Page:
$\mathrm{Now}\mathrm{from}\mathrm{the}\mathrm{arc}s,\phantom{\rule{0ex}{0ex}}\mathrm{dx}=\mathrm{rd\theta}\phantom{\rule{0ex}{0ex}}\mathrm{dx}\text{'}=\mathrm{r}\text{'}\mathrm{d\theta}\phantom{\rule{0ex}{0ex}}\mathrm{Now},\phantom{\rule{0ex}{0ex}}\mathrm{dA}=\mathrm{dxdy}=\mathrm{rd\theta dy}\phantom{\rule{0ex}{0ex}}\mathrm{dA}\text{'}=\mathrm{dx}\text{'}\mathrm{dy}=\mathrm{r}\text{'}\mathrm{d\theta dy}\phantom{\rule{0ex}{0ex}}\frac{\mathrm{dA}}{\mathrm{dA}\text{'}}=\frac{\mathrm{r}}{\mathrm{r}\text{'}}\phantom{\rule{0ex}{0ex}}\Rightarrow \frac{\mathrm{dA}}{\mathrm{r}}=\frac{\mathrm{dA}\text{'}}{\mathrm{r}\text{'}}=\mathrm{d\omega}\phantom{\rule{0ex}{0ex}}$

The luminous flux going through the solid angle dω will be:

dF = Idω

$\mathrm{Now},\phantom{\rule{0ex}{0ex}}\mathrm{dF}=\mathrm{I}\frac{\mathrm{dA}}{\mathrm{r}}\phantom{\rule{0ex}{0ex}}\mathrm{If}\mathrm{the}\mathrm{surfaces}\mathrm{are}\mathrm{inclined}\mathrm{at}\mathrm{an}\mathrm{angle}\mathrm{\alpha},\phantom{\rule{0ex}{0ex}}\mathrm{dF}=\mathrm{I}\frac{\mathrm{dAcos\alpha}}{\mathrm{r}}\phantom{\rule{0ex}{0ex}}\mathrm{Now},\mathrm{illuminance}\mathrm{is}\mathrm{defined}\mathrm{as}\phantom{\rule{0ex}{0ex}}\mathrm{E}=\frac{\mathrm{dF}}{\mathrm{dA}}=\mathrm{I}\frac{\mathrm{dAcos\alpha}}{\mathrm{r}}\phantom{\rule{0ex}{0ex}}\Rightarrow \mathrm{E}\propto \frac{1}{\mathrm{r}}\phantom{\rule{0ex}{0ex}}$

#### Page No 454:

#### Question 8:

A photographic plate placed a distance of 5 cm from a weak point source is exposed for 3 s. If the plate is kept at a distance of 10 cm from the source, the time needed for the same exposure is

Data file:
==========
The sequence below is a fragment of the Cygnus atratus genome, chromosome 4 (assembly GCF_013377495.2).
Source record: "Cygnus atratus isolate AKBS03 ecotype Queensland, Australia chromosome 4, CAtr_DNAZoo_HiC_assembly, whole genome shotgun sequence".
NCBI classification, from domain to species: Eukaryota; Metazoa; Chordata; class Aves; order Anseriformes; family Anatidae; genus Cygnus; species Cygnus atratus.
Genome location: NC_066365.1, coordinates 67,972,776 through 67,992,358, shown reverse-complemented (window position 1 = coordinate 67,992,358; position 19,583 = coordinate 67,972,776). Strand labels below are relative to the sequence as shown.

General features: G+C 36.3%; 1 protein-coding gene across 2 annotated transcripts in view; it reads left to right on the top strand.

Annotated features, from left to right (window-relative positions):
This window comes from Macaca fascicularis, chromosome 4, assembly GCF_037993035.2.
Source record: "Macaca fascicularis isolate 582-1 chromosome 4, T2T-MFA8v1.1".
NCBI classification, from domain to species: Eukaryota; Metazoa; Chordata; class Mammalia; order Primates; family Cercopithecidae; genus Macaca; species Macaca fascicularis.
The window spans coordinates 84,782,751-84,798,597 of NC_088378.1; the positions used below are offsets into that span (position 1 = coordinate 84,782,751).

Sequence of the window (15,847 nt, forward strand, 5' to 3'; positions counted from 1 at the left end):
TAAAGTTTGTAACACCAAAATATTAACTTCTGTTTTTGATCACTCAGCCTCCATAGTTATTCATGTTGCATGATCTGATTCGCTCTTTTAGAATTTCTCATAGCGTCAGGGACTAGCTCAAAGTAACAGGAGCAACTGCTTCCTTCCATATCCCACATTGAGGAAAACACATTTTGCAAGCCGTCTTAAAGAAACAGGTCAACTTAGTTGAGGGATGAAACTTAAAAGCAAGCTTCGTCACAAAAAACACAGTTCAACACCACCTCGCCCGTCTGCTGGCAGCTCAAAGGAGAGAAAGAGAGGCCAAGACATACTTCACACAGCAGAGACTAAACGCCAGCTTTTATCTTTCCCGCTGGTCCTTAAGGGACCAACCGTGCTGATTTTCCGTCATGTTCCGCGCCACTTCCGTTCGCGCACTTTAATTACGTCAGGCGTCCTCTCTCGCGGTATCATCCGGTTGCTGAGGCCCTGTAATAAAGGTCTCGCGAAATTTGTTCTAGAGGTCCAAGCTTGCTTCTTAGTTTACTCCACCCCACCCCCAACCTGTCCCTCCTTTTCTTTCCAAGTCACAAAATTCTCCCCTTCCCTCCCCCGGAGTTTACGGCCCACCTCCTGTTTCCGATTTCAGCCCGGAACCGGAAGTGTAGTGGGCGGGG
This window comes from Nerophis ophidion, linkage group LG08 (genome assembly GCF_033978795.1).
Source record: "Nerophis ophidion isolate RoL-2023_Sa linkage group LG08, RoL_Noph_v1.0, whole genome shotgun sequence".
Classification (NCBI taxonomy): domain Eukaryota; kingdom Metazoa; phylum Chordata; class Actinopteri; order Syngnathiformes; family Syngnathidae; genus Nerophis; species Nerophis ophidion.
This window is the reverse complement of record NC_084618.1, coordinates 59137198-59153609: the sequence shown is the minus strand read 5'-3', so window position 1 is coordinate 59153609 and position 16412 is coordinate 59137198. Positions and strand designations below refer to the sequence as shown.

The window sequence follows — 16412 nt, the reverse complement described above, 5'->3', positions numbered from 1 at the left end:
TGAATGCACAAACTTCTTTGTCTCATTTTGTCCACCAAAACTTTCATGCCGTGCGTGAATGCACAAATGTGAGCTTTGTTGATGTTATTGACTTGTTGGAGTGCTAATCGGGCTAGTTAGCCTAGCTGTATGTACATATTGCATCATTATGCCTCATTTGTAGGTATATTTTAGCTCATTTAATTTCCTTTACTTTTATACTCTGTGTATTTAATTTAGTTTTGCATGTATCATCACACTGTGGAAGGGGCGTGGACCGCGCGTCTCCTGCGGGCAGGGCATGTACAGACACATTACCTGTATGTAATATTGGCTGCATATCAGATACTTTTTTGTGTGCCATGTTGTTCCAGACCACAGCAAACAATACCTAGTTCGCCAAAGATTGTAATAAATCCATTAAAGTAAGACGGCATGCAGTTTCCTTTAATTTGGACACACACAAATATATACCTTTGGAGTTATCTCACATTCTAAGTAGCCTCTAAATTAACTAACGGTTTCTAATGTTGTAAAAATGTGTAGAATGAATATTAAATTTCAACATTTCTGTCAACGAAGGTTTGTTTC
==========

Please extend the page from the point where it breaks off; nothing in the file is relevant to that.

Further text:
(a) 3 s

(b) 12 s

(c) 24 s

(d) 48 s

#### Answer:

Correct option (b)

Here,

${d}_{1}=5cm=0.05\mathrm{m}\phantom{\rule{0ex}{0ex}}{d}_{2}=10cm=0.1\mathrm{m}\phantom{\rule{0ex}{0ex}}{t}_{1}=3s\phantom{\rule{0ex}{0ex}}{t}_{2}=?\phantom{\rule{0ex}{0ex}}\mathrm{Let}the\mathrm{actual}\mathrm{incident}\mathrm{illuminance}be{E}_{o}\phantom{\rule{0ex}{0ex}}\mathrm{Let}the\mathrm{iluminance}at3\mathrm{cm}\mathrm{distance}be{E}_{d1}\phantom{\rule{0ex}{0ex}}\mathrm{Let}the\mathrm{iluminance}at10\mathrm{cm}\mathrm{distance}be{E}_{d2}\phantom{\rule{0ex}{0ex}}\mathrm{cos}\theta =1\phantom{\rule{0ex}{0ex}}{E}_{d1}=\frac{{E}_{o}}{{{d}_{1}}^{2}}\phantom{\rule{0ex}{0ex}}\mathrm{Now},\phantom{\rule{0ex}{0ex}}{\mathrm{t}}_{1}\mathrm{\alpha}\frac{1}{{\mathrm{E}}_{\mathrm{d}1}}\phantom{\rule{0ex}{0ex}}\Rightarrow {\mathrm{t}}_{1}=\frac{\mathrm{k}}{{\mathrm{E}}_{\mathrm{d}1}}\phantom{\rule{0ex}{0ex}}\Rightarrow {\mathrm{t}}_{1}=\frac{\mathrm{k}{5}^{2}}{{\mathrm{E}}_{\mathrm{o}}}\phantom{\rule{0ex}{0ex}}\Rightarrow \frac{\mathrm{k}}{{\mathrm{E}}_{\mathrm{o}}}=\frac{3}{25}\phantom{\rule{0ex}{0ex}}S\mathrm{imilarly},\phantom{\rule{0ex}{0ex}}\Rightarrow {\mathrm{t}}_{2}=\frac{\mathrm{k}{10}^{2}}{{\mathrm{E}}_{\mathrm{o}}}\phantom{\rule{0ex}{0ex}}\Rightarrow {\mathrm{t}}_{2}=\frac{3}{25}\times {10}^{2}=12\mathrm{s}\phantom{\rule{0ex}{0ex}}\phantom{\rule{0ex}{0ex}}\phantom{\rule{0ex}{0ex}}$

#### Page No 454:

#### Question 9:

A photographic plate is placed directly in front of a small diffused source in the shape of a circular disc. It takes 12 s to get a good exposure. If the source is rotated by 60° about one of its diameter, the time needed to get the same exposure will be

(a) 6 s

(b) 12 s